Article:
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Citizens must take back their power: DAG

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“As citizens, we have so much power to change the system and to have an impact on the decisions made around how our communities are developed.”

This was the driving message that came to the fore at a public seminar held to address public concerns and questions around the roles and responsibilities of ward councillors in South Africa. Hosted by non-profit organisation, Development Action Group (DAG), attendance at the seminar was strong, as participants reflected a solution-oriented approach and practical ways forward for communities were considered.

“We also realised that we face the same issues across the city. One of the main points that came out is that it’s time for us to claim back our power,” said researcher at DAG, Querida Saal.

“We need to use the existing systems more efficiently and strategically in terms of where we interject, so that we can change decision making around how resources are allocated and how budgets are being spent.”

Despite suggestions of party affiliation being inextricably linked to ward councillor inefficiency and a lack of accountability, Saal indicated that the same issues are experienced with councillors regardless of political party affiliation.

“We face the same issues with councillors regardless of political party affiliation. They’re not responsive or accountable and the system isn’t working.”

“Another issue was the electoral system…there’s a conversation around how to change the status quo and how to prioritise needs of the community [on a case by case basis] as opposed to the party mandate.”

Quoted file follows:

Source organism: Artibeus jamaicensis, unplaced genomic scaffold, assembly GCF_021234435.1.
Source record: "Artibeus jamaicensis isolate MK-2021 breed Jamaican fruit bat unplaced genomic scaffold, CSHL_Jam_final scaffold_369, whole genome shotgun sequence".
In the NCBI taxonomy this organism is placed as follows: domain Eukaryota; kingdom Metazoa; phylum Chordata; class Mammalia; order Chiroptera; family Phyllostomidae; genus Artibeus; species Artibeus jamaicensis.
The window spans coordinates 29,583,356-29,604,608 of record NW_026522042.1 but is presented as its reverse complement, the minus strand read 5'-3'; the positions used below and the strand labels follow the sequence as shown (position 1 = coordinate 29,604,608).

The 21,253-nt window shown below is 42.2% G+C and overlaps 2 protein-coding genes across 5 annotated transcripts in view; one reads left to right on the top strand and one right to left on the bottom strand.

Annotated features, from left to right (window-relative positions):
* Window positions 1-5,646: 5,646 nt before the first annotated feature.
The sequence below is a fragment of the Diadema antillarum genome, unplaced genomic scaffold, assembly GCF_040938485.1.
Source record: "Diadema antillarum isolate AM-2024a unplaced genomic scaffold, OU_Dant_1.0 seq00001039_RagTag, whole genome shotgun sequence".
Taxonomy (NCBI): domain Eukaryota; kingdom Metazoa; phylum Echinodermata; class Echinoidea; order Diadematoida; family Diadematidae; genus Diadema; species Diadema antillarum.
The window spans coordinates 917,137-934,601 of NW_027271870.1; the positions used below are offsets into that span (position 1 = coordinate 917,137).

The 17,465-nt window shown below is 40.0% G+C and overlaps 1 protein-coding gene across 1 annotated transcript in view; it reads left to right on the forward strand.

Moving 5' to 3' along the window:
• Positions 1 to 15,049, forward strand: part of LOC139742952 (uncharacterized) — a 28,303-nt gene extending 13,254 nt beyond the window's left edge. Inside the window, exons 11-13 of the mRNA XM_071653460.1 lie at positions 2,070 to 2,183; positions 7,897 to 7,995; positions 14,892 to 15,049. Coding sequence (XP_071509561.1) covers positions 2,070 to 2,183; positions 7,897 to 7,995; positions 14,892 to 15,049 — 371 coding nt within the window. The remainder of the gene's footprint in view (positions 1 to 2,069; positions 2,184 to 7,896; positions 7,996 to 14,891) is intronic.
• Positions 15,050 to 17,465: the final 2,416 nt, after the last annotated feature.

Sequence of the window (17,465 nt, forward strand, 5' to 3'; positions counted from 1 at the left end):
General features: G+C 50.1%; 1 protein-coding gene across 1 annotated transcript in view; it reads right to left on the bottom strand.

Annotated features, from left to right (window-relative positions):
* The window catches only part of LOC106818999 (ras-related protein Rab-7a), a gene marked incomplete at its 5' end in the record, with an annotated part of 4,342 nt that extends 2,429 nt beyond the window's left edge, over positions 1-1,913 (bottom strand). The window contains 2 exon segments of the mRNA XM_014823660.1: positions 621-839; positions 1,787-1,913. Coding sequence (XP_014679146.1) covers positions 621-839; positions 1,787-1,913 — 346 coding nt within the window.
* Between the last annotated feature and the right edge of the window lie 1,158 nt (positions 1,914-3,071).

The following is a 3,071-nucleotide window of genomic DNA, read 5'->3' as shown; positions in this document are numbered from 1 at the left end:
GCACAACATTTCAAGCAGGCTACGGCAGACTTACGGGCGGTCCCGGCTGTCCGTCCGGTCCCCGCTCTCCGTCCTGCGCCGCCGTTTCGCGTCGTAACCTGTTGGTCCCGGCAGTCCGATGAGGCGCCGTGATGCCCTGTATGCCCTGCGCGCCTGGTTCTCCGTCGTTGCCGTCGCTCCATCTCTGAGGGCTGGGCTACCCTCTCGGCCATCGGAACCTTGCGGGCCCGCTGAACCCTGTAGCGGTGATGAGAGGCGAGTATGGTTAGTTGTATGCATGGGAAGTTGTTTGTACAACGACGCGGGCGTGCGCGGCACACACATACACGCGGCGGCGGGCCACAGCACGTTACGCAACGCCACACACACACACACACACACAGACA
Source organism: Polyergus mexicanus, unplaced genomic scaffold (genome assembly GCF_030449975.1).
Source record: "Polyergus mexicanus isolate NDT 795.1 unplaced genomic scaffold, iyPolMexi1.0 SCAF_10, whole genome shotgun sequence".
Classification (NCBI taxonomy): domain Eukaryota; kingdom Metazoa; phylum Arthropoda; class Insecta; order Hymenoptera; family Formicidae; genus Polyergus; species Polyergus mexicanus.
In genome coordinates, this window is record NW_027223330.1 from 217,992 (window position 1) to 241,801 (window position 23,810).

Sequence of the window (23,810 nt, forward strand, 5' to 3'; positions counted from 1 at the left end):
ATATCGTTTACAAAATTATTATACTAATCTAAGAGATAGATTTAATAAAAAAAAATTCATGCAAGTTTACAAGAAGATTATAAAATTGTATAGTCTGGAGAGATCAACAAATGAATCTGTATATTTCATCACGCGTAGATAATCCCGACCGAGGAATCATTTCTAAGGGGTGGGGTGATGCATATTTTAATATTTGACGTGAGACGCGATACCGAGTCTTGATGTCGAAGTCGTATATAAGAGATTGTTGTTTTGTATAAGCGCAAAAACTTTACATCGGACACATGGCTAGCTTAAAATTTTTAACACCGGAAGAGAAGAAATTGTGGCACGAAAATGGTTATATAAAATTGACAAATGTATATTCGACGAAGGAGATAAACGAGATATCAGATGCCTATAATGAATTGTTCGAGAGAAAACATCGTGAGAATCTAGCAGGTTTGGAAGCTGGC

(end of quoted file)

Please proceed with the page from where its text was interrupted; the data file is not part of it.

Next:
Saal said one the ways to hold ward councillors accountable is to participate in the meetings that councillors are supposed to hold.

“There’s an annual report that has been identified as an important document for communities to engage with. In that report, municipalities outline what they have and haven’t achieved…”

“The way forward for us will then be to share the resources that we had. We want to develop a report around this event so that we can identify best practices and where things are working well…The significance of this event was around knowledge sharing and looking at the process of public participation and how to make it more meaningful.”

According to DAG, many ward councillors lack transparency and are often accused of mismanagement. DAG, therefore, seeks to educate the public on their rights as community members and on how to hold their elected officials accountable.

“Often, councillors have been accused of mismanagement in housing allocations and so forth. There’s very little accountability and transparency from their side and there’s a lot of frustration in people,” said DAG executive director, Aditya Kumar.

“Ward councillors are the main way in which the public can engage and participate in our democracy.”

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